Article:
Every day this week, dozens of protesters on Capitol Hill were arrested, as hundreds more flooded the halls of the U.S. Senate and nearby grounds around congressional buildings.
Their objective was clear: To express deep opposition to and concern about President Trump’s Supreme Court nominee Brett Kavanaugh.
ABC News spoke to several of the protesters including many who flew across the country for the demonstrations in the nation’s capital.
The activists ranged in age and ethnicity. Many were women and connected to health, reproductive rights or environmental groups.
Some were brought by groups like Planned Parenthood and NARAL Pro-Choice America to tell their personal stories.
These organizations say Kavanaugh’s prior, socially conservative decisions -– as well as the blessing he has received from staunchly anti-abortion organizations -- show that if confirmed to the highest court, he would likely use that post to restrict women’s access to abortions or overturn landmark cases that make abortion legal in the U.S.
And, that "can't happen," Susan Johnston told ABC News.
'I'm the voice of thousands of women who died'
The 73-year-old Johnston recounted her personal experience with an unexpected pregnancy 56 years ago, before abortions were legal.
“It was also before the pill was invented. It was before birth control was legal and women had not much to say about anything,” Johnston, a Maine resident, told ABC News in a telephone interview while she was in Washington, D.C., this week.
She said she and her long-term boyfriend were 18 years old and just starting college. They used a condom, but it failed.
“My mother threw me out. She was so ashamed," Johnston said. "I thought I ruined everyone's lives. I thought, 'I'm just going to kill myself.'”
She said she eventually decided with her parents that she did not want to have the baby. She wanted to continue her education.
They found through friends of friends a doctor in Pennsylvania who would perform an abortion. “In the old days, it was like a network of women who knew where to go,” she said, adding that her father drove her there and back, but never talked about it again.
“I tell this story and especially younger women realize, like, this could be them,” said Johnston, who went on to earn multiple advanced degrees.
“I'm the voice of thousands of women who died. I'm standing on their shoulders and I have to speak out because it can’t happen again,” Johnston said.
One of Johnston’s senators, Republican Susan Collins, is a potential swing vote in Kavanaugh’s confirmation. Collins has in the past crossed party lines to defend women’s reproductive rights.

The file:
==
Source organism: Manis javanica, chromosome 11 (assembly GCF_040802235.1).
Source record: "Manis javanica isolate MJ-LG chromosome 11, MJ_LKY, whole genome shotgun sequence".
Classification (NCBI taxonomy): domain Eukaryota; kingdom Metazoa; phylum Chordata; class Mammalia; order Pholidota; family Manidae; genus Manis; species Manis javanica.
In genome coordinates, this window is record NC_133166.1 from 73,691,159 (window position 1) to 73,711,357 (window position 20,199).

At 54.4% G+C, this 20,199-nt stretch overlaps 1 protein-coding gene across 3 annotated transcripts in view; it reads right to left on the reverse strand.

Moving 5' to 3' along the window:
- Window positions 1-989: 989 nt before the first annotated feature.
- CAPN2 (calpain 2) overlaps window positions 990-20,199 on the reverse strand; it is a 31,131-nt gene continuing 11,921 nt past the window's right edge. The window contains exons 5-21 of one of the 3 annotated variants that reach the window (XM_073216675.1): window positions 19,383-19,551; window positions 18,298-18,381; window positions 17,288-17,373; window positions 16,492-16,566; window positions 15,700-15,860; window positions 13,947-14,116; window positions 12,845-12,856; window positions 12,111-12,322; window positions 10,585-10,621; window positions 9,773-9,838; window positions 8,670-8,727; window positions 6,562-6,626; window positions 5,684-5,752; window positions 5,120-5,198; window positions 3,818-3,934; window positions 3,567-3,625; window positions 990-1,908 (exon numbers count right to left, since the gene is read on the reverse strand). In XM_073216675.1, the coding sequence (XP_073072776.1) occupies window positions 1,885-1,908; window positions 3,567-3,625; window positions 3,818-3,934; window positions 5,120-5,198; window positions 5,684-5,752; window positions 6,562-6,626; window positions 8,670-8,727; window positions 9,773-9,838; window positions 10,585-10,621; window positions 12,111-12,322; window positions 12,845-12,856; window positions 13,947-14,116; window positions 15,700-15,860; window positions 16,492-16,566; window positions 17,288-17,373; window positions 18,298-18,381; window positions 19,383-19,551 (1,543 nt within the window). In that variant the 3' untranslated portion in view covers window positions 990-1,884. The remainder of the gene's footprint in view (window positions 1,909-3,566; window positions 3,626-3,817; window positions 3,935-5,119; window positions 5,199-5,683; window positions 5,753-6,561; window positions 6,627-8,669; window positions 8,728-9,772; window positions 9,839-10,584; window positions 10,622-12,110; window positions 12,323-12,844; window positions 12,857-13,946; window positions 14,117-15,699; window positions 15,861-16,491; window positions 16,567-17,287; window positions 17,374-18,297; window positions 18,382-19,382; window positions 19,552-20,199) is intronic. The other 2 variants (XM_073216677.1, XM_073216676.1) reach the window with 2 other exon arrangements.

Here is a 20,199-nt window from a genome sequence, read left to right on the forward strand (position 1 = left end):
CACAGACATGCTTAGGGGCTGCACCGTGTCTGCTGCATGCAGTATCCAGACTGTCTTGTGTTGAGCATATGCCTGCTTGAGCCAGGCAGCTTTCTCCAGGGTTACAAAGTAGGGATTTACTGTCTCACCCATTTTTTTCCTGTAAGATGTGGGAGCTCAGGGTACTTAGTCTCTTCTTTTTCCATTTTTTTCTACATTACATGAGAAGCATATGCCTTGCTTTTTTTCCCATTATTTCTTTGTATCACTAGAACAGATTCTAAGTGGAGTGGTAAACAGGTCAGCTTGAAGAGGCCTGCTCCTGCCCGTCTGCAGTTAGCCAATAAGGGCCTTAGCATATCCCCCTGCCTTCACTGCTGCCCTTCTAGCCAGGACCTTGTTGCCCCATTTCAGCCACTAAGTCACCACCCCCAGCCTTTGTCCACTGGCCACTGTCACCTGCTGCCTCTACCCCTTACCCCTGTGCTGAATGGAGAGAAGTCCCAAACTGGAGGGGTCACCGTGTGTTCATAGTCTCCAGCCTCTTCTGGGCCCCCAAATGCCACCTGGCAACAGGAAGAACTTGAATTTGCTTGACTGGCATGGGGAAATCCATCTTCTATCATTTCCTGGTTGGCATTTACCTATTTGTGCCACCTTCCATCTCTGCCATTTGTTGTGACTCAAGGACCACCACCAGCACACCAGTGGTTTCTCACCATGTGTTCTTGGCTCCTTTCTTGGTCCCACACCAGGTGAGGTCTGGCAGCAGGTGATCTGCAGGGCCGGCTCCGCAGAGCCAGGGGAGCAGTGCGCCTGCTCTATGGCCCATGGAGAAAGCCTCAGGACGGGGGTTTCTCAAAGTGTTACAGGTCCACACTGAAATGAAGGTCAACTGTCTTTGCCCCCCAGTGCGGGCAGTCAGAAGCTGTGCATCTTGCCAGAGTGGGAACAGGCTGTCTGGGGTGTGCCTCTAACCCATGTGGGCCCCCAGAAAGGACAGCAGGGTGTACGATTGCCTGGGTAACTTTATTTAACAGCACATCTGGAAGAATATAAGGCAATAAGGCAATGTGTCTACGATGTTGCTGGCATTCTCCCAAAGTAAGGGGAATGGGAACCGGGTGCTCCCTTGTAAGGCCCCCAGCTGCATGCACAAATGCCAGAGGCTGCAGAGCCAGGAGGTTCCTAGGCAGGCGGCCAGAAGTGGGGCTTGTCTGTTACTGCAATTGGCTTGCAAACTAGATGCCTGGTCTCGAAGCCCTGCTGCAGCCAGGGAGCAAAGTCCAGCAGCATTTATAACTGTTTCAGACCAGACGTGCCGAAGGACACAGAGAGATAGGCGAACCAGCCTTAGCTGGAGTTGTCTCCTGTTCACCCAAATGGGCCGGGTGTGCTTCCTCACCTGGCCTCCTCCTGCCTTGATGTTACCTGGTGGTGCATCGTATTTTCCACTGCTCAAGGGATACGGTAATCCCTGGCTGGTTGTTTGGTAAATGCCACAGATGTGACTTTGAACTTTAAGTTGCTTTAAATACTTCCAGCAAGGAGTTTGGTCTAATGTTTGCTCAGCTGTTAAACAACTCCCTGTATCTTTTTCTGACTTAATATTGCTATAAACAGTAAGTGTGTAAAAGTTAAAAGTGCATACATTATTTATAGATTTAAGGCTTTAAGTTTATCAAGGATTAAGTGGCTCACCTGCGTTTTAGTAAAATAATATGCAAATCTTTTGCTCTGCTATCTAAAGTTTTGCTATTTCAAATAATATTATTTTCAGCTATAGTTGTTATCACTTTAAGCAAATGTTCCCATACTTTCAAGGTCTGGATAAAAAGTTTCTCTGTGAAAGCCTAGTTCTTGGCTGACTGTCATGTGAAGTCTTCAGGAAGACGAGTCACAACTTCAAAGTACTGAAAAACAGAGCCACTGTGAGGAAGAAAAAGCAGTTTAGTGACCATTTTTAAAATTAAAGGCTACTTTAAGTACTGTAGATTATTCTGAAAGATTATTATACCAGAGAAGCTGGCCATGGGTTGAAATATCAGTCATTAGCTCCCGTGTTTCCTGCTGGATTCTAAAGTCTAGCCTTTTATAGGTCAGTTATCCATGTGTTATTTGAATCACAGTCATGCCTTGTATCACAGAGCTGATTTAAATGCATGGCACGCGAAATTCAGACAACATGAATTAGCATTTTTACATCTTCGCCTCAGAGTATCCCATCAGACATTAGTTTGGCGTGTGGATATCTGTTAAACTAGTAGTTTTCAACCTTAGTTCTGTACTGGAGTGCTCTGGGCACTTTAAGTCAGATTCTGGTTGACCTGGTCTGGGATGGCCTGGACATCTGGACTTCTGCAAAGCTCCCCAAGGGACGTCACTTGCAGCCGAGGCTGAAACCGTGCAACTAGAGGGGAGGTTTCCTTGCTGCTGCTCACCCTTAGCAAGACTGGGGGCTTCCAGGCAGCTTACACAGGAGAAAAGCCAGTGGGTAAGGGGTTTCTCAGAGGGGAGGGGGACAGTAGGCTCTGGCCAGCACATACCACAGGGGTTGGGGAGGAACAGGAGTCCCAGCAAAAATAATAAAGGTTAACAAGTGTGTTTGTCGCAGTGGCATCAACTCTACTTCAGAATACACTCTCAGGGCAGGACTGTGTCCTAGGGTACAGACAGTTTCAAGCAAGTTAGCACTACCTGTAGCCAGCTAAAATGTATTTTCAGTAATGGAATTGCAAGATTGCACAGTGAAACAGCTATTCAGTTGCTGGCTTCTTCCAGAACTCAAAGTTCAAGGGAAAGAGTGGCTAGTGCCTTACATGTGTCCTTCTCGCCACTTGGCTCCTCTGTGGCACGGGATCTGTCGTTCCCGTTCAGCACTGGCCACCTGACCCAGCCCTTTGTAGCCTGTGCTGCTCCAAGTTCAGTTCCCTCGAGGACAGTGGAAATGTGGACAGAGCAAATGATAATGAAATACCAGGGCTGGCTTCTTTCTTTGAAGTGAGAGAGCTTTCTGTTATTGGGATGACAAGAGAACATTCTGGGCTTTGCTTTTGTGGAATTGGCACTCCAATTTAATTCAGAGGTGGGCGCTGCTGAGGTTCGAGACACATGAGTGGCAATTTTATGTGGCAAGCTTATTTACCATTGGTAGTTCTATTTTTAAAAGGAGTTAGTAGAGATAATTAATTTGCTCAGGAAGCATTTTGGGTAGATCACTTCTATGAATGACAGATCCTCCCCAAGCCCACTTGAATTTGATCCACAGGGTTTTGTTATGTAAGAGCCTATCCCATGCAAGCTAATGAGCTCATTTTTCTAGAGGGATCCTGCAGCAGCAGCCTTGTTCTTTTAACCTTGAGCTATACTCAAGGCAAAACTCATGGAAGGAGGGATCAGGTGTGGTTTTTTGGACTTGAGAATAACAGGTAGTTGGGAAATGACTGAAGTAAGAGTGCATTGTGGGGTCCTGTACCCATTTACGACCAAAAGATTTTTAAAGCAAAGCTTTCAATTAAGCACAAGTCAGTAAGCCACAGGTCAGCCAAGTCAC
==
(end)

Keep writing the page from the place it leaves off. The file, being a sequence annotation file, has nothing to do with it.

If I can decide to join the Marines, I can choose to end a pregnancy
Alex Ferencz, who came to the nation’s capital this week from Denver, signed up for the Marines when she was 19 and became pregnant 11 months before the end of her enlistment.
She had been working on planes and deployed to Kandahar, Afghanistan, and she worried that she would not be able to provide for a newborn at a time she would be transitioning to civilian life.
“I can't help but love and serve this country,” Ferencz said. “I just want to be able to help people.”
Ferencz said she had to travel a distance off base to a Planned Parenthood to have her abortion. She had to wait several days after making the appointment because of a legally mandated waiting period in the state. In the end, she was able to take a pill and terminate the pregnancy in her own home.
The military, she said, told her it would not help cover abortion costs nor medical costs from any complications.
“I just think it’s so ridiculous," Ferencz said. "I am willing to sacrifice my life and work very hard to protect the freedoms that we love. And for somebody I have never known to say that I need to leave and wait to figure this out, because I didn’t know any better …” she trailed off. “If I can make the decision to join the Marine Corps, during a time of war, I can make the decision to terminate a pregnancy.”
Each of the women interviewed expressed a deep desire to protect women’s access to birth control and abortions and also to destigmatize both. They talked of feeling isolated and alone during painful times in their lives and not wanting other women to experience that. Asked about how they would feel should Kavanaugh still get confirmed, all of the women talked about finding power in working together and building communities.
'This isn’t like a senator or a governor who we can vote out'
Ebony Wiggins, 26, came to Washington, D.C., this week from Nashville, Tennessee. She said her abortion was incredibly hard, and she had to do it all alone.
She was 22 and not with either her family or partner, but she said she did not hesitate. She knew it was what she wanted and she felt stronger afterwards. She said no one abortion or woman is the same. Every circumstance is different.
Wiggins said she is concerned that this appointment to the Supreme Court would be long-term. Kavanaugh is 53 years old, and justices are appointed for life.
“This isn’t like a senator or a governor who we can vote out," Johnston said. "I mean, this is somebody who can literally serve in this position, in that seat, for as long that he is around. And so, just the idea that he is not that progressive or that he may be not that open-minded, that’s very, very worrisome. Even if he gets voted in and in a year or two no big abortion laws, Roe vs. Wade, have been brought up … but what about in 10 years? What happens in 20 years?"